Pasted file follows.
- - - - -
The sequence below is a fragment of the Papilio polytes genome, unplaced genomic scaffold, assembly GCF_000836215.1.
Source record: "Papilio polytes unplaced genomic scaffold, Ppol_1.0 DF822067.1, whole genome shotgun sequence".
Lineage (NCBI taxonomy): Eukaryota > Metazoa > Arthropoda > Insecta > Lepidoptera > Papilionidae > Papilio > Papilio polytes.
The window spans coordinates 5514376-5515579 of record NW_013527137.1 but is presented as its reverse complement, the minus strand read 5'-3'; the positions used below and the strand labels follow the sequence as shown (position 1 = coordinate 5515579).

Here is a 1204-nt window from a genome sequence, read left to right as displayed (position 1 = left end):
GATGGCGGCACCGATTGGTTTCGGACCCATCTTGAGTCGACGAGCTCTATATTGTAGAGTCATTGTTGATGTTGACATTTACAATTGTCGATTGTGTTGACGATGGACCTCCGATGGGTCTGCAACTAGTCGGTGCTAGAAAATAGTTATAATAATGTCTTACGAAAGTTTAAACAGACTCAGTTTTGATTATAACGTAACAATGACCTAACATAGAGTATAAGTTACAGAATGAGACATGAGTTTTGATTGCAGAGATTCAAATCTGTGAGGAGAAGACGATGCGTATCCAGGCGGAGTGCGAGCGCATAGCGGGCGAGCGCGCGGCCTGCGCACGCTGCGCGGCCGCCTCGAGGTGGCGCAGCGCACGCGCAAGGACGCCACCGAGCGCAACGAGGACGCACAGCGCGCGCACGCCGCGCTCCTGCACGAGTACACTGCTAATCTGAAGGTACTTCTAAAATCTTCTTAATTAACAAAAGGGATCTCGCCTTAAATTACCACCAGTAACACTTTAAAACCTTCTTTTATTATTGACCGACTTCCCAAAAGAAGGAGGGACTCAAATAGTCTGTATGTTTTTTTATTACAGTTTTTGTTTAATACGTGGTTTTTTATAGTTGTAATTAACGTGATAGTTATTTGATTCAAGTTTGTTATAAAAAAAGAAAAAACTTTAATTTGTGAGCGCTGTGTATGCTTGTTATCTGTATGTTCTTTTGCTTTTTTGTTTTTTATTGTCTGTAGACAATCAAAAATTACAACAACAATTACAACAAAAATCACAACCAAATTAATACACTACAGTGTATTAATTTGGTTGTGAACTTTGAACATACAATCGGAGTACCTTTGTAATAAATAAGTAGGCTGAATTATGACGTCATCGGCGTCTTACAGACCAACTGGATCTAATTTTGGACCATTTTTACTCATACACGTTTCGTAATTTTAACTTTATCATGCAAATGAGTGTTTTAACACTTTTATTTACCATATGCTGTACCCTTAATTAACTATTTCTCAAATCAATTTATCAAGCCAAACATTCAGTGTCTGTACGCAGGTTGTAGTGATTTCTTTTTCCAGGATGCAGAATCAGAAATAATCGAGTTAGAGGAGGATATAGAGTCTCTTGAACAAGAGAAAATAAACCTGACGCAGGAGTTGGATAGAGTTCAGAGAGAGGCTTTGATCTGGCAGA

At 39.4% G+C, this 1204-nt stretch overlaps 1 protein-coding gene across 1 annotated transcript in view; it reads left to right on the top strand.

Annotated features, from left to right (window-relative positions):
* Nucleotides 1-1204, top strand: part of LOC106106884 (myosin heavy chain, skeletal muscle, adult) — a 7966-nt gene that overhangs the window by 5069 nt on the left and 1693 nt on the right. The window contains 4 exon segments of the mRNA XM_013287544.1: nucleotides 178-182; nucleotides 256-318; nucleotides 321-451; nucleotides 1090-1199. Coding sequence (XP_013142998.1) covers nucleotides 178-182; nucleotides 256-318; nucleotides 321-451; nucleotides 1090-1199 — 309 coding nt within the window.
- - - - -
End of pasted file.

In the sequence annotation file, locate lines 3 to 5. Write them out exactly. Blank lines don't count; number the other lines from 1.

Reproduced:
Lineage (NCBI taxonomy): Eukaryota > Metazoa > Arthropoda > Insecta > Lepidoptera > Papilionidae > Papilio > Papilio polytes.
The window spans coordinates 5514376-5515579 of record NW_013527137.1 but is presented as its reverse complement, the minus strand read 5'-3'; the positions used below and the strand labels follow the sequence as shown (position 1 = coordinate 5515579).

Here is a 1204-nt window from a genome sequence, read left to right as displayed (position 1 = left end):